We have entered a decade or two lull in evangelistic passion among evangelicals now. This is ironic since “evangelical” and “evangelistic” come from the same root word which means gospel, good news, or evangel. I think there are several reasons for this.
First, there’s been a bit of a backlash to past models that seemed reductionistic and mechanistic.
Os Guinness in Fool’s Talk observed how “recent forms of evangelism are modeled not on classical rhetorical or even on good communication theory, but on handbooks for effective sales technique.”
Some are bothered by the idea that evangelism is boiled down to asking people to answer two questions: “If you were to die today, do you know for sure you’d go to heaven?” And, “Do you know for sure you are going to be with God in heaven?”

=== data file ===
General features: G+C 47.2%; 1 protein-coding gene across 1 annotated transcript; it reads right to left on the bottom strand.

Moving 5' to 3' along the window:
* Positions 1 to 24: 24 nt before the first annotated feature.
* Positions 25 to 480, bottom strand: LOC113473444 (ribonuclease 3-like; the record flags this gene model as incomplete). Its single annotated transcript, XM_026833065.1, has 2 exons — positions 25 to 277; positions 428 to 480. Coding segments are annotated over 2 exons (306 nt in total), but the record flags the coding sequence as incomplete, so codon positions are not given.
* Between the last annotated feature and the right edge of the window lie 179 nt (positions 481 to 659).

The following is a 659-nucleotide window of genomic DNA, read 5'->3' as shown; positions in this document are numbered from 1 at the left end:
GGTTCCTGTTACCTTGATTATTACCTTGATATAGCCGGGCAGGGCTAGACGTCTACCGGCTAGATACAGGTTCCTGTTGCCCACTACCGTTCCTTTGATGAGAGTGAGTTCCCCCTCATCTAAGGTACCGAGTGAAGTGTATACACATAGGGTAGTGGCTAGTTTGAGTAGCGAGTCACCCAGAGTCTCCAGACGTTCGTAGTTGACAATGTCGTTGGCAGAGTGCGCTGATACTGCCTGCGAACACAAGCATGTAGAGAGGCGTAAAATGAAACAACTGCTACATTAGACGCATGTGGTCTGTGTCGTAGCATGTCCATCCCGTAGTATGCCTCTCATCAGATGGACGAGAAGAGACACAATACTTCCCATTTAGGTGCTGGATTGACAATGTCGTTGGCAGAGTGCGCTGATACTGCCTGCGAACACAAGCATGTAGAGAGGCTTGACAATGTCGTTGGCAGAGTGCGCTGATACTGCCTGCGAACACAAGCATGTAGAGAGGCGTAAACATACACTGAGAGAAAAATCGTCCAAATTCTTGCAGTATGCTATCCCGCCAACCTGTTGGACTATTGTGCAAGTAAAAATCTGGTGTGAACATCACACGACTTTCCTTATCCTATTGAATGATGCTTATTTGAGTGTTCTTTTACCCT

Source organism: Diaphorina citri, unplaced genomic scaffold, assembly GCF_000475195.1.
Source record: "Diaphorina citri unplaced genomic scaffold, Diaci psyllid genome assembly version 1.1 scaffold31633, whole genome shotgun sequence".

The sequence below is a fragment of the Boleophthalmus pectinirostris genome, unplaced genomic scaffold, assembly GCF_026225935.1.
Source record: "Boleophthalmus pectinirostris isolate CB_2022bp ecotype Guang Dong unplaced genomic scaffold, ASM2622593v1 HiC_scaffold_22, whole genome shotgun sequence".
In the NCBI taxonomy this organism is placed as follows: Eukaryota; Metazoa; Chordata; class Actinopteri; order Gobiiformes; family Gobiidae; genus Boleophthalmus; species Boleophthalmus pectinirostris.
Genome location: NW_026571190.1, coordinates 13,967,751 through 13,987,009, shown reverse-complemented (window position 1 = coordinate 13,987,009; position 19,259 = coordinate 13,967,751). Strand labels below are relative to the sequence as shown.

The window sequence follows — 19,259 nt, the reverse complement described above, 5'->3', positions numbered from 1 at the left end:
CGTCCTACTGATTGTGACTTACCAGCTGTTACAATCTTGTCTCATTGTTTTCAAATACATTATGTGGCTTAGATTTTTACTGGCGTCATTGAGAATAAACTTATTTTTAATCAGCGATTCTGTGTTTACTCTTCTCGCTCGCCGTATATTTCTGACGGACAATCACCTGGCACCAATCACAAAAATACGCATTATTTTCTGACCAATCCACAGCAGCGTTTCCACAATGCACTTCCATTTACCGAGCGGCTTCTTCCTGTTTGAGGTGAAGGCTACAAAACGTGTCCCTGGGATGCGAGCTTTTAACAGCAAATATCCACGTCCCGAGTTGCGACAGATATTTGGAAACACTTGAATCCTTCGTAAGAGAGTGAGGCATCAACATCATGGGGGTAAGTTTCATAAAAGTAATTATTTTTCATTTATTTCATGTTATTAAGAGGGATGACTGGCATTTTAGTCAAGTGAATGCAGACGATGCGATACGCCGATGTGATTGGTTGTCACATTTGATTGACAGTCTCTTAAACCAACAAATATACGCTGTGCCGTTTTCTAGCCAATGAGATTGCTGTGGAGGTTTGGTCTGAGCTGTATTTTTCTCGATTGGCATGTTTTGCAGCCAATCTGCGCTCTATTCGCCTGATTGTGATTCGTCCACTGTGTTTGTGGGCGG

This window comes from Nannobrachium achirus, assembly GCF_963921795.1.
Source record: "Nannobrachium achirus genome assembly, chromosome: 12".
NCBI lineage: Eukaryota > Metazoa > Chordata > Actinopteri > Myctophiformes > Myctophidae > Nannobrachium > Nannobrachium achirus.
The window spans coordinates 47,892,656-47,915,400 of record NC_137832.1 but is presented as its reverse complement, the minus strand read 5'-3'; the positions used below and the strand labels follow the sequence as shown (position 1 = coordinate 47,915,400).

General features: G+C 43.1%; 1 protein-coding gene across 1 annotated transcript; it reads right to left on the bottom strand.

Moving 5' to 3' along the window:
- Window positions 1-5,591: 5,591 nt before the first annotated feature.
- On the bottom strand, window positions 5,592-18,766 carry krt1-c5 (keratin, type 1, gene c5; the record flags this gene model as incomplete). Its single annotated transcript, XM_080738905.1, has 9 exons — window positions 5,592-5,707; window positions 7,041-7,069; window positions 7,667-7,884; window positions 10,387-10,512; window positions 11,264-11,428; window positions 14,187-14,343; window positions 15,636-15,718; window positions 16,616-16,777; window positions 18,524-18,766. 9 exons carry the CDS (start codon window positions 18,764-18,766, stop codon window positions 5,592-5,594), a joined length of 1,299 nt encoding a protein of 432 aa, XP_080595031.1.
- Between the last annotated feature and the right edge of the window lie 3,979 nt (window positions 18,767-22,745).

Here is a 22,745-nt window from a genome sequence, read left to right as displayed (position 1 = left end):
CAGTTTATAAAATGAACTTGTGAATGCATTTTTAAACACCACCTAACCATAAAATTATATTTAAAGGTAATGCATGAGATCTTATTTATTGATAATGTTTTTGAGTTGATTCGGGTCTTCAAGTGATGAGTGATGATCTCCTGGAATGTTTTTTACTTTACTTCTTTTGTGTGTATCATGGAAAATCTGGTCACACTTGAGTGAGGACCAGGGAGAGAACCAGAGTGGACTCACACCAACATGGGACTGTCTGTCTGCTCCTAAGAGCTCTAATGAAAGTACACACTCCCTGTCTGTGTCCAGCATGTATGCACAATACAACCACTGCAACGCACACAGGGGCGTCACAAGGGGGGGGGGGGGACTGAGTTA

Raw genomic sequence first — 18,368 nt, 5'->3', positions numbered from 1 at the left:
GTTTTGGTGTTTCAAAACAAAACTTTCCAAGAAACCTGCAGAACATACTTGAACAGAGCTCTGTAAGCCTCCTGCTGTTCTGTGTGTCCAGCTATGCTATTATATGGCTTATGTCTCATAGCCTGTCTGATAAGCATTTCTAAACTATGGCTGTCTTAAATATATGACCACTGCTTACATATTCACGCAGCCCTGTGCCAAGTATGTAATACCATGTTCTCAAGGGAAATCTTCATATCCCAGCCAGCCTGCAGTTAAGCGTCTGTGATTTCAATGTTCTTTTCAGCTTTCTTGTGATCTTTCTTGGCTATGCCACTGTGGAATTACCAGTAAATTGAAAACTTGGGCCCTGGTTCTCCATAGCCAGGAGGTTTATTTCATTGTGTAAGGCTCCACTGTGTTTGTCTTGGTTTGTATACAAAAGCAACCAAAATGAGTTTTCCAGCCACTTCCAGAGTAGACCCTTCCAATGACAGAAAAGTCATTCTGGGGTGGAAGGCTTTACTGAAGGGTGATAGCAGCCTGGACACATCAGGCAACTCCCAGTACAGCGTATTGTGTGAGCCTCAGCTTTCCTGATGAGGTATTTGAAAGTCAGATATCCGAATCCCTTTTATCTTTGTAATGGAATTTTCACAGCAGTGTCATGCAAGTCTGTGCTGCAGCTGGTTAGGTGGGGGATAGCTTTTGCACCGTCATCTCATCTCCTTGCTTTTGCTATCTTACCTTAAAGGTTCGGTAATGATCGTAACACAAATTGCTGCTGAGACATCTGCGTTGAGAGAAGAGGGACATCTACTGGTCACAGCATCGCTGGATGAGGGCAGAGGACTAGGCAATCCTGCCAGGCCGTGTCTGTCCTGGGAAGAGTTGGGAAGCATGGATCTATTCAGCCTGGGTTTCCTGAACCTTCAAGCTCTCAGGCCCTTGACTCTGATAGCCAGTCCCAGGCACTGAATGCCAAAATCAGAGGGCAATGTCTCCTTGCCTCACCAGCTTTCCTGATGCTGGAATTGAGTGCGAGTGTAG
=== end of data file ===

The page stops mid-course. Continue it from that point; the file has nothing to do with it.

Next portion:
Over time, people increasingly felt these were reductionist and mechanical, so (for good or for bad) they moved away from them.
You’re more likely now to find Christians make jokes about the way they used to do evangelism than actually do evangelism. Instead of starting with our questions, we should start where people are and walk them to the gospel.
Second, many believers don’t have confidence in the gospel.
A LifeWay Research study found about half the people who regularly attend an evangelical church give a pluralistic or a universalistic answer to questions about the need for people to know Christ.